Police officers as well as prison security guards at both the north and south entrances to Hamilton denied to comment on the presence of protesters that morning.

“I’m just here to keep the calm,” one officer responded matter-of-factly when asked about the protesters.

Just two days before the Sunday solidarity protest, 100 Hamilton County law enforcement officials were called to the prison complexin response to an emergency situation. Some referred to the situation as a “riot” in which shanks were used while others maintained there was little more than a minor disturbance which was quickly, efficiently quelled. All prison officials adamantly denied any presence of strikers within the prison.

Several sheriffs stationed their cruisers at both ends of Hamilton on Sunday morning, likely in anticipation of the protest, their vehicles bright blue and red lights flashing silently under the rapidly intensifying morning sun.


A bizarre scene played itself out at Hamilton’s north entrance as two diametrically opposed groups—police officers from a conservative rural county and prison reform activists, many of whom were anarchists from Gainesville—gathered twenty feet across the road from one another. In vague annoyance, police officers watched idly as activists hardly a stone-throws away hurled slogans through megaphones (often of an insulting nature) and displayed homemade signs denouncing the prison, all the while blasting 90s punk rock music and NWA’s F*** tha Policeon repeat over huge, car-mounted loudspeakers.

Behind the minor spectacle of the cops and protesters lay the still, unmoving immensity of the Correctional Institute itself: a bleak scattering of windowless buildings hidden behind menacing hedgerows of barbed-wire fences, each one nearly 15 feet high. Nothing moved within the immensity of the the cream-colored complex. If the strike indeed was taking place within the confines of the prison, no one from the outside would be able to know.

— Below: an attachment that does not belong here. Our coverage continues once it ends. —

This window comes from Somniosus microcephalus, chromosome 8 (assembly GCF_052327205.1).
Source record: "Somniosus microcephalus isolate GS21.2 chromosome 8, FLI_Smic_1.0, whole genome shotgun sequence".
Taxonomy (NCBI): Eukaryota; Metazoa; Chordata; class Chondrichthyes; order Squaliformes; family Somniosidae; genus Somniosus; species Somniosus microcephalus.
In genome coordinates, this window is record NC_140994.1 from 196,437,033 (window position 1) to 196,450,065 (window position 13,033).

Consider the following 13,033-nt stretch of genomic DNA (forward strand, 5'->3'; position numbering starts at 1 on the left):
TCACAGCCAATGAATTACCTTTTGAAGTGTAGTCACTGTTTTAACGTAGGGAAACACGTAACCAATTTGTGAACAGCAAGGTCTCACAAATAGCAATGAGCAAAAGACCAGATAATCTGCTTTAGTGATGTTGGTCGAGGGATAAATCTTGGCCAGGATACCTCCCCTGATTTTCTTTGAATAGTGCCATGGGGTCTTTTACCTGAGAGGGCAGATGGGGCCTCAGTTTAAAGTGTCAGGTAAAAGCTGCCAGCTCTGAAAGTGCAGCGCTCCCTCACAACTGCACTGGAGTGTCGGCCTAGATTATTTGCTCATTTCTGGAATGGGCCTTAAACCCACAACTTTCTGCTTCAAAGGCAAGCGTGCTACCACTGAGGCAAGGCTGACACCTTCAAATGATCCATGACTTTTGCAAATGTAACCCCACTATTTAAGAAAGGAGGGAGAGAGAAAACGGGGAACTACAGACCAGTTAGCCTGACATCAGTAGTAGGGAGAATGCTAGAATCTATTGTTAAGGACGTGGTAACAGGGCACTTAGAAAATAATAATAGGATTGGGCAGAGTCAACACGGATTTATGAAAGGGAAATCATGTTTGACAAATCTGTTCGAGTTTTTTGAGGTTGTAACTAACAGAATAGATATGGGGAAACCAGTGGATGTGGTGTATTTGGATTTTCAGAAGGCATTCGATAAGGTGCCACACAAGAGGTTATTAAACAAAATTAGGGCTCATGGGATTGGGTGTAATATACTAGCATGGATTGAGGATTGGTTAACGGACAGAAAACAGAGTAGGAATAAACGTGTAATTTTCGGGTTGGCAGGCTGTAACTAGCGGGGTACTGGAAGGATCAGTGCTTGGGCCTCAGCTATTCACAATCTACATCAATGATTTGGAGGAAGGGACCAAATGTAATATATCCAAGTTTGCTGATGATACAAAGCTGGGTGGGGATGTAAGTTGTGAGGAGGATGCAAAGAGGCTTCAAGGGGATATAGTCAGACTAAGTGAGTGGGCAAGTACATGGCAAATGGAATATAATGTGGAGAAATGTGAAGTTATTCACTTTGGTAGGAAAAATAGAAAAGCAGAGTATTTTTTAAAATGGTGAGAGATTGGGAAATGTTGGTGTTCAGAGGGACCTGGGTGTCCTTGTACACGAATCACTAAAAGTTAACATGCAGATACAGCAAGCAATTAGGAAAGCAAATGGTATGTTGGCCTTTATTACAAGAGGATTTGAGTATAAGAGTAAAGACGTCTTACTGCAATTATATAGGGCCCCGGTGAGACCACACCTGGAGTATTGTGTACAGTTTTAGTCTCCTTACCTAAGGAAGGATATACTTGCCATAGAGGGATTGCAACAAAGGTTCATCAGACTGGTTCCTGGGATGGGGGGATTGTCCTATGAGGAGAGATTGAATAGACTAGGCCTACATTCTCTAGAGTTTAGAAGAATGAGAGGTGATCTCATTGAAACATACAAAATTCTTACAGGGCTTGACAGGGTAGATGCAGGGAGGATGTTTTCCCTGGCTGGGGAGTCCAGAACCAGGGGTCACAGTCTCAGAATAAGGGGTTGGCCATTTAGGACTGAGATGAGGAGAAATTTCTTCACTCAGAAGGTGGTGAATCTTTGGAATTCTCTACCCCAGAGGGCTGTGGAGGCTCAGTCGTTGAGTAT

“I believe the whole system needs to be changed,” Thorpe said of the prison industrial complex. “We need to listen to the prisoners and listen to their feedback. Not just ‘other’ them as if their opinion doesn’t matter. I support restoring voter rights to felons.

“I don’t have any family members or friends inside,” she said. “I just believe in supporting human rights and fighting oppression.”

“I’m a social worker,” Greene said, describing how she’d seen the trajectories of poor, marginalized people systematically funneled into prisons. “No one should have to live their life in a cage because they made a mistake under an unjust law.”

“I believe in deep and fundamental social change,” Tsolkas said of the prison strike, his voice intermingling with the sound of drums in the background. “I think that prisoners play a huge role in potentially bringing that.”


Author: jared8796

I'm a multi-award-winning writer and independent journalist whose essays and reportage have been published in The Nation, Vice News, the Los Angeles Review of Books, El Faro, and NACLA, among others. As an investigator, my focus is on violence, environmental conflict, political and social struggle in Central America, particularly Honduras. As a writer and essayist, my wider concern is understanding the historical dynamics of social struggle and interrogating fundamental presuppositions concerning humans relation with one another and the planet. I've spent two and a half years as a reporter covering social and environmental strife in Mexico and Central America. In 2018, I was a grantee for the Pulitzer Center for Crisis Reporting, for whom I covered the continued existence of the Zapatista movement 25 years following their uprising. Since then, I've reported on MS-13 gang violence; indigenous radios in Guatemala; anti-government resistance in Honduras; and deadly environmental conflicts.